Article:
Winter Guide Trip Special: 6 hours, hot chili (or alternative), one or two people, $300. Includes potential non-guaranteed adventures such as: blocked rivers, saws, tow straps, shovels, and twenty-inch trout. We seriously love to fish in the winter, and we’ll do so whenever the temperature tops 25 degrees (or less, depending on desperation levels). Expect to do a lot of streamer fishing, and maybe stop at a nymph spot or two. You rarely catch a lot of trout in the winter, but the ones you do are pretty nice. We have opening slots on Saturday, Sunday and Monday this week to make the most of this midwinter warm-up.
Still unpacking from the West Michigan Fly Show. Good times, nice folks, and a nice pace. Enjoyed sharing some conversations with friends, eating some great food around Grand Rapids, and hanging out with my friend Tanker, who is in the process of redoing his drift boat trailer. We also managed to have our show trailer come unhooked from the hitch – nice move, rookie! – and drag behind us on a main city road. Got lucky on that one. Not as lucky on the second mistake: we took the back way home and our entire rig broke through a frozen puddle and got stuck in the middle of icy nowhere. Verlac had to come tow us out. Not sure when I’ll live that one down.
There hasn’t been a lot of trout fishing up this way. It was a cold week. Alex braved a whole lot of cold to catch the trout at the top of this report. I think he fished for about a half-hour. Daytime high was in the mid-teens. But just when you start pricing out new ice augers…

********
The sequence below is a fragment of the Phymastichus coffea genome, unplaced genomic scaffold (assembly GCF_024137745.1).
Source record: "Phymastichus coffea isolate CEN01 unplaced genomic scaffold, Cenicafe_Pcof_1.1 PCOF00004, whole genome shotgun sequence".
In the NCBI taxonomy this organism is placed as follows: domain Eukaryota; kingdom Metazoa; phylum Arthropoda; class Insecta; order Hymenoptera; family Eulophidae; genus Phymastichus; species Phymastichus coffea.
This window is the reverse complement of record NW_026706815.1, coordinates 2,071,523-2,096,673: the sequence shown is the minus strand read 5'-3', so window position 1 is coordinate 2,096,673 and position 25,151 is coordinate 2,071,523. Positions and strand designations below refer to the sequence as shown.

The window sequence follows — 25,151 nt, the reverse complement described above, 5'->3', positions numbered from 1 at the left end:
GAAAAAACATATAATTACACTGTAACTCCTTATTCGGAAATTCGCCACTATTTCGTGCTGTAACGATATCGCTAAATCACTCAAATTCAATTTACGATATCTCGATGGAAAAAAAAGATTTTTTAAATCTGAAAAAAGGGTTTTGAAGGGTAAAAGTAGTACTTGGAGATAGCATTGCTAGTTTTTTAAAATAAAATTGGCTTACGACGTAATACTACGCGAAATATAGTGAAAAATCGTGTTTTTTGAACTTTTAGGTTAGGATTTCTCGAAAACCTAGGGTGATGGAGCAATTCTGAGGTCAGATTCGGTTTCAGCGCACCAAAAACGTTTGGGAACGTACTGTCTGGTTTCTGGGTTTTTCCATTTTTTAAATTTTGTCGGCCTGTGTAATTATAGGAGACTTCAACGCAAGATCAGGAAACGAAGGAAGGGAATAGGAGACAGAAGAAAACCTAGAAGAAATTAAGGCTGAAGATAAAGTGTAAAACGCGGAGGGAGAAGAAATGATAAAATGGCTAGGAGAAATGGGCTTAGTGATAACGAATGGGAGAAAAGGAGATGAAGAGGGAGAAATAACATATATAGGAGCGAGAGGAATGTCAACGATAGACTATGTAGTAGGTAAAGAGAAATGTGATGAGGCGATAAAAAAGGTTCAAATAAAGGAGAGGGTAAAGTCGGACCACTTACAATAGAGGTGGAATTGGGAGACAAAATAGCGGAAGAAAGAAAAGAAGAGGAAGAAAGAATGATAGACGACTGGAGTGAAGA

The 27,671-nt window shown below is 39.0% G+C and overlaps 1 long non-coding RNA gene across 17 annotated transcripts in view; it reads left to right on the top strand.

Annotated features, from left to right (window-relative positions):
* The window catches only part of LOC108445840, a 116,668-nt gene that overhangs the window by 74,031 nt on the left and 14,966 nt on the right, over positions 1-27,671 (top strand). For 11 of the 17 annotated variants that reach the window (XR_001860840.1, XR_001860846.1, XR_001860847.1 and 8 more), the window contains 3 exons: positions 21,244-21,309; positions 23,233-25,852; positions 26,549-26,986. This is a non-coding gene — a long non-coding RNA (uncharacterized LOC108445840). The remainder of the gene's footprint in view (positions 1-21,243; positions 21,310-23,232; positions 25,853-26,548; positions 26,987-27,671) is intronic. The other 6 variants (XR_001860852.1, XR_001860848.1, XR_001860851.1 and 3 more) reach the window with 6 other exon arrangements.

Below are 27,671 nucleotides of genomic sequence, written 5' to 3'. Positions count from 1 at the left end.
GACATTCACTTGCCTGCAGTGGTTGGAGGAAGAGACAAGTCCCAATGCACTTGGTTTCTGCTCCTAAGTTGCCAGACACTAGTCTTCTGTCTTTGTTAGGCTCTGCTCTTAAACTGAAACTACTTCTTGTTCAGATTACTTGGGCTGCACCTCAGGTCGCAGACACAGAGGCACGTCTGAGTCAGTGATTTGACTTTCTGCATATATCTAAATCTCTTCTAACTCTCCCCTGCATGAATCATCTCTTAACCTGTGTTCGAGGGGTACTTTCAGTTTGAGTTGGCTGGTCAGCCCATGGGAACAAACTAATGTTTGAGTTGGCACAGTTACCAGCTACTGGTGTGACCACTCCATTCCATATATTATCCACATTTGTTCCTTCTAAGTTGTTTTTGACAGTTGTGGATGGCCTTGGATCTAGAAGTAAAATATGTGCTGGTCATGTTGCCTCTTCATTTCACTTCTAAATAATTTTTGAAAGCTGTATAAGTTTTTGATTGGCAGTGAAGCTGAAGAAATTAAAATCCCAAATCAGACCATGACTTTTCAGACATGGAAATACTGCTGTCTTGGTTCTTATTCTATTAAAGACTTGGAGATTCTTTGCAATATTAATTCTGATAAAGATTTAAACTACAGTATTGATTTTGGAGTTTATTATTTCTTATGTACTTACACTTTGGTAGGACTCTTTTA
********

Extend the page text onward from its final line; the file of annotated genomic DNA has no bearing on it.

This weekend looks pretty good. A few stretches of river are frozen shut, and I’d be nervous about floating too far below Townline Road. I’m sure by the end of the weekend the South Branch, aside from one hair but doable portage, will be floatable as well, along with the Manistee. A lot of the snow has melted, but the put-ins and the take-outs will likely require a tow strap or chains and four-wheel drive. There are plenty of places to walk-in, with some accesses available on the North Branch and South Branch, along with the whole mainstream. I expect the trout will be eager to chase streamers or eat nymphs. We’ve been doing well with small eggs and mid-sizes (#14 or so) nymphs. For streamers, it’s hard to beat a black, articulated fly in the winter, especially when the water is low and clear, which it is now. By the middle of next week, a combination of rain and snowmelt should require slower presentations and bigger, brighter flies. I like to use a floating line in the small rivers during the winter streamer season, but when the water is cold and high, a sinking line will be best.
I’m looking forward to what appears to be a prolonged break in the weather. Winter fishing is simple, fun, and exhilarating. You hike through the snow, and witness the unseen nature of nature, captured in tracks, blood, and fur. The river itself is a limpid, cold thing, and to the unfishy eye it appears dead. But a river in the winter is anything but, and the trout go about their business of eating, and we go about our business of imitating what they’re eating. My favorite winter fishing is to hunt the inside bends looking for trout on the sand. It requires a nice calm, cloudy day with not a lot of snow in the pine trees (which creates an opaque reflection), a long leader, and the right fly. But I enjoy it all, from a long streamer wade or float, to picking apart some deep water with a nymph rig. I’m looking forward to it already.
We have a Free Fly Tying Saturday this weekend in our restaurant, from 9 am – 2 pm. Our Saturday evening dinner/tying class is full, but we’ll return with another soon enough. It looks like that idea might stick around for this winter and beyond.
Next Free Fly Tying Saturday is this Saturday, January 20th…